As I was walking up the stair
I met a man who wasn’t there.
He wasn’t there again today.
I wish, I wish he’d stay away.

Much philosophical mischief stems from the fact that the word ‘nothing’ has the status of a noun. Nouns generally denote something and the philosopher who demands inviolate rules will ask what thing ‘nothing’ denotes. They sometimes try to invent something new for their ontology for “nothing” to be the name of. Such a stance forces us to both assert and deny that nothing belongs to the empty set.

This language convention is syntactically and grammatically convenient as it allows us to say “Nothing is red.” rather than the longer “There is not a thing such that that thing is red.”. Semantically, ontologically and logically, however, the convention is a disaster.

Some computer architectures tread into this morass with the IEEE floating point ‘value’ called “NaN” (Not a Number). This invites endless questions such as whether NaN = NaN. The convention is ‘no’ which violates the rule that a denotation always denotes the same thing. It also messes up the hardware compare logic as well as the program logic required to compare two structures with floating fields. The contents of a cell declared to hold a floating value, such as the cell created by the C declaration “float g;”, should hopefully always denote a number.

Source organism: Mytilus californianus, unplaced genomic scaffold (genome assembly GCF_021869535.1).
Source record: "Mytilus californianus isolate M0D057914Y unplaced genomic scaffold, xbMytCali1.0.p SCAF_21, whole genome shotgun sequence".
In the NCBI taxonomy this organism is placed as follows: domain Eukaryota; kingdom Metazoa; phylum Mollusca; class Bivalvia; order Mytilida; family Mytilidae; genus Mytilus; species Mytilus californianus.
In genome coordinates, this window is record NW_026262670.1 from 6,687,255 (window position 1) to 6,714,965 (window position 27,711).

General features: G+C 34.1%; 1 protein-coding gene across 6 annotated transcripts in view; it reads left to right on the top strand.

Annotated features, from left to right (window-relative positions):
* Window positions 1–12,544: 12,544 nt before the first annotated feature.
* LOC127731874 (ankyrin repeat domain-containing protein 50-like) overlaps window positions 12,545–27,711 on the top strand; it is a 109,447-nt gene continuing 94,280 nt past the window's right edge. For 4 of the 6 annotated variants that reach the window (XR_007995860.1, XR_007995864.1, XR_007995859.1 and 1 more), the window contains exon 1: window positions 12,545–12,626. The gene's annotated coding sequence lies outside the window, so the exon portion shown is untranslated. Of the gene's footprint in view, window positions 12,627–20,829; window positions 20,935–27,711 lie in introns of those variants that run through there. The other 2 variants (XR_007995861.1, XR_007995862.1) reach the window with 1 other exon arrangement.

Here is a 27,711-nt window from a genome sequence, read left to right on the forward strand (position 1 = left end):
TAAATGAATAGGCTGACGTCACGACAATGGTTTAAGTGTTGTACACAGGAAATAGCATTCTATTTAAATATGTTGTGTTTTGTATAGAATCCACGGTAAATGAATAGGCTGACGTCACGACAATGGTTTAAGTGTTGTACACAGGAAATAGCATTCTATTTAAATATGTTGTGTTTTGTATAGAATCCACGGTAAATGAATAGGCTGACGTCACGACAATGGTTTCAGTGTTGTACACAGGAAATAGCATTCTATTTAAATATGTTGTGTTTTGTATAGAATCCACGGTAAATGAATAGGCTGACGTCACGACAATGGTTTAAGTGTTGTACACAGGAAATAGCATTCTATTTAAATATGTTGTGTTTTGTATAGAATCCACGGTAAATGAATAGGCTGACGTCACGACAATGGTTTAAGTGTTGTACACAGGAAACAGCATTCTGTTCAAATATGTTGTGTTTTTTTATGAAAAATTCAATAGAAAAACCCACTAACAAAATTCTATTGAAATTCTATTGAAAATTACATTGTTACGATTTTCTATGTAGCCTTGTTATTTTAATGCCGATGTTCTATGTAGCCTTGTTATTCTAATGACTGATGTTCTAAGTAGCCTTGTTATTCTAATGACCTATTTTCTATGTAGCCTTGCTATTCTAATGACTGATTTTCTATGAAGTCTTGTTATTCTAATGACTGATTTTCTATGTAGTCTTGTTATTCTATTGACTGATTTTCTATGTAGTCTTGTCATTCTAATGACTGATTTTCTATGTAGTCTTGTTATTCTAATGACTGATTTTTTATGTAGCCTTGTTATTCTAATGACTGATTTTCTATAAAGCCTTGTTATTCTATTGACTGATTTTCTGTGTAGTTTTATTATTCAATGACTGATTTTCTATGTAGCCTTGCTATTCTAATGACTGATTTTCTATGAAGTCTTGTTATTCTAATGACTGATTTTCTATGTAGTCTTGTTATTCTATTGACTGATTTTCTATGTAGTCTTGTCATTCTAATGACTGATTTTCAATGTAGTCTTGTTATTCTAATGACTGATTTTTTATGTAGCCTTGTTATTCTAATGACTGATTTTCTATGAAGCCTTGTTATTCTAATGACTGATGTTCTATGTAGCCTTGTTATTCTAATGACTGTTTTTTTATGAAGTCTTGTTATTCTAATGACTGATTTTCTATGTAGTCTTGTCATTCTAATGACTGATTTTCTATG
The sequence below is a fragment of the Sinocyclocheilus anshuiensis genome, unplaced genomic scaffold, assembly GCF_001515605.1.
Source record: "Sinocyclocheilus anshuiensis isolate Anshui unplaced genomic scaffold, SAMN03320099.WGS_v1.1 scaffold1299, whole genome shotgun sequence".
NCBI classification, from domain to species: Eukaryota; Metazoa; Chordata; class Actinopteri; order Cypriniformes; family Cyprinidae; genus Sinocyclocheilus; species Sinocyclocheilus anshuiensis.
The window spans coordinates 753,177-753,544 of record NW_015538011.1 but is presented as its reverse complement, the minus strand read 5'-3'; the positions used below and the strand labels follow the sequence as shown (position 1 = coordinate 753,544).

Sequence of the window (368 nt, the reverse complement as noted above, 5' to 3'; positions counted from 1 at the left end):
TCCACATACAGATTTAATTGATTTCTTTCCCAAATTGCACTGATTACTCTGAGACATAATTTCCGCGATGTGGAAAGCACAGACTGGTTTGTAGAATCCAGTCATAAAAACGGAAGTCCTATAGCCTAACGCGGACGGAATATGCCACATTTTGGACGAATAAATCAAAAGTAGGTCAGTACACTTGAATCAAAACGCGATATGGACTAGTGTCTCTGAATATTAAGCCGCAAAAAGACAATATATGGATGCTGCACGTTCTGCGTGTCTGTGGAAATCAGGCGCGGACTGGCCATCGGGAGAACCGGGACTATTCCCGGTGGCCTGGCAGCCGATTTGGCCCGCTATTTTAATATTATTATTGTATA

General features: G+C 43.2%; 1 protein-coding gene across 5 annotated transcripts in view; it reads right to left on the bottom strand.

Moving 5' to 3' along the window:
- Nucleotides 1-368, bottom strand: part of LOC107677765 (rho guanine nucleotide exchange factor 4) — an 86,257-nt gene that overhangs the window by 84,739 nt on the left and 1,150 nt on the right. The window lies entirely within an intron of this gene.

To assert that NaN = NaN has similar problems and thus the problem seems to fall back on the decision to introduce the denoter NaN which indeed fails to denote.

Modern sort routines require as an argument, a threshold predicate with which to compare two records. The predicate is required to be transitive which the IEEE floating compare is not. If a record consists of or contains a float, what predicate do you provide? Any answer is ugly.

In short it violates several axioms which were once useful in formal and informal reasoning about program behaviors.

I admit the utility of NaN in some contexts as when you do a vector operation on n floating values and want most of the results despite the fact that some of the n input values fall outside the range of definition for the operation at hand. If some out of band indication for domain faults were provided the problems might be avoided. I don’t know how to do this. Several practical problems would be ameliorated, however, if it were possible in the declaration of a variable to assure that it would always hold a value that actually denotes a number.

similar notes; xkcd